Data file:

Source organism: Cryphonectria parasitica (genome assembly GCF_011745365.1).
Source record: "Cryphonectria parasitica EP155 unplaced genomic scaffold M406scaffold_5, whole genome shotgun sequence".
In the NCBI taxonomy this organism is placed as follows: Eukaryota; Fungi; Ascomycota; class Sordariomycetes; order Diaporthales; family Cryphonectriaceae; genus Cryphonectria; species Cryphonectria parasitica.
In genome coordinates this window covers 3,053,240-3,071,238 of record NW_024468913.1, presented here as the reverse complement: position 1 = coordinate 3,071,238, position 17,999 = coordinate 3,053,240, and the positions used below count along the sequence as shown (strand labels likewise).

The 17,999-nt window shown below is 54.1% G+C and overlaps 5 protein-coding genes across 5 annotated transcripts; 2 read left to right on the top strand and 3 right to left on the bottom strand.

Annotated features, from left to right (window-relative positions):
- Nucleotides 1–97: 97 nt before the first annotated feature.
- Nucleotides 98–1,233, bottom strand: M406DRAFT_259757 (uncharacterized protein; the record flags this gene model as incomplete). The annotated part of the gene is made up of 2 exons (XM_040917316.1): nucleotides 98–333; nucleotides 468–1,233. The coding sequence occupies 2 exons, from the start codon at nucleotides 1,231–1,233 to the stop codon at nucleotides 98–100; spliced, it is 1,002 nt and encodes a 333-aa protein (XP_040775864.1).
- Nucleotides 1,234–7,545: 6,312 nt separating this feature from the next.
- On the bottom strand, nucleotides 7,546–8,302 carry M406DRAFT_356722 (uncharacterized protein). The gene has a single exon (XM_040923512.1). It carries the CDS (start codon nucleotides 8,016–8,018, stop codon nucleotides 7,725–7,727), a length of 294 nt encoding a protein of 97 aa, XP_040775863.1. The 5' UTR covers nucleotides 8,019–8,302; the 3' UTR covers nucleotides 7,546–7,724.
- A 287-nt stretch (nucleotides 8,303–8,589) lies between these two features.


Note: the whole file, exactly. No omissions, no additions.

Source organism: Cryphonectria parasitica (genome assembly GCF_011745365.1).
Source record: "Cryphonectria parasitica EP155 unplaced genomic scaffold M406scaffold_5, whole genome shotgun sequence".
In the NCBI taxonomy this organism is placed as follows: Eukaryota; Fungi; Ascomycota; class Sordariomycetes; order Diaporthales; family Cryphonectriaceae; genus Cryphonectria; species Cryphonectria parasitica.
In genome coordinates this window covers 3,053,240-3,071,238 of record NW_024468913.1, presented here as the reverse complement: position 1 = coordinate 3,071,238, position 17,999 = coordinate 3,053,240, and the positions used below count along the sequence as shown (strand labels likewise).

The 17,999-nt window shown below is 54.1% G+C and overlaps 5 protein-coding genes across 5 annotated transcripts; 2 read left to right on the top strand and 3 right to left on the bottom strand.

Annotated features, from left to right (window-relative positions):
- Nucleotides 1–97: 97 nt before the first annotated feature.
- Nucleotides 98–1,233, bottom strand: M406DRAFT_259757 (uncharacterized protein; the record flags this gene model as incomplete). The annotated part of the gene is made up of 2 exons (XM_040917316.1): nucleotides 98–333; nucleotides 468–1,233. The coding sequence occupies 2 exons, from the start codon at nucleotides 1,231–1,233 to the stop codon at nucleotides 98–100; spliced, it is 1,002 nt and encodes a 333-aa protein (XP_040775864.1).
- Nucleotides 1,234–7,545: 6,312 nt separating this feature from the next.
- On the bottom strand, nucleotides 7,546–8,302 carry M406DRAFT_356722 (uncharacterized protein). The gene has a single exon (XM_040923512.1). It carries the CDS (start codon nucleotides 8,016–8,018, stop codon nucleotides 7,725–7,727), a length of 294 nt encoding a protein of 97 aa, XP_040775863.1. The 5' UTR covers nucleotides 8,019–8,302; the 3' UTR covers nucleotides 7,546–7,724.
- A 287-nt stretch (nucleotides 8,303–8,589) lies between these two features.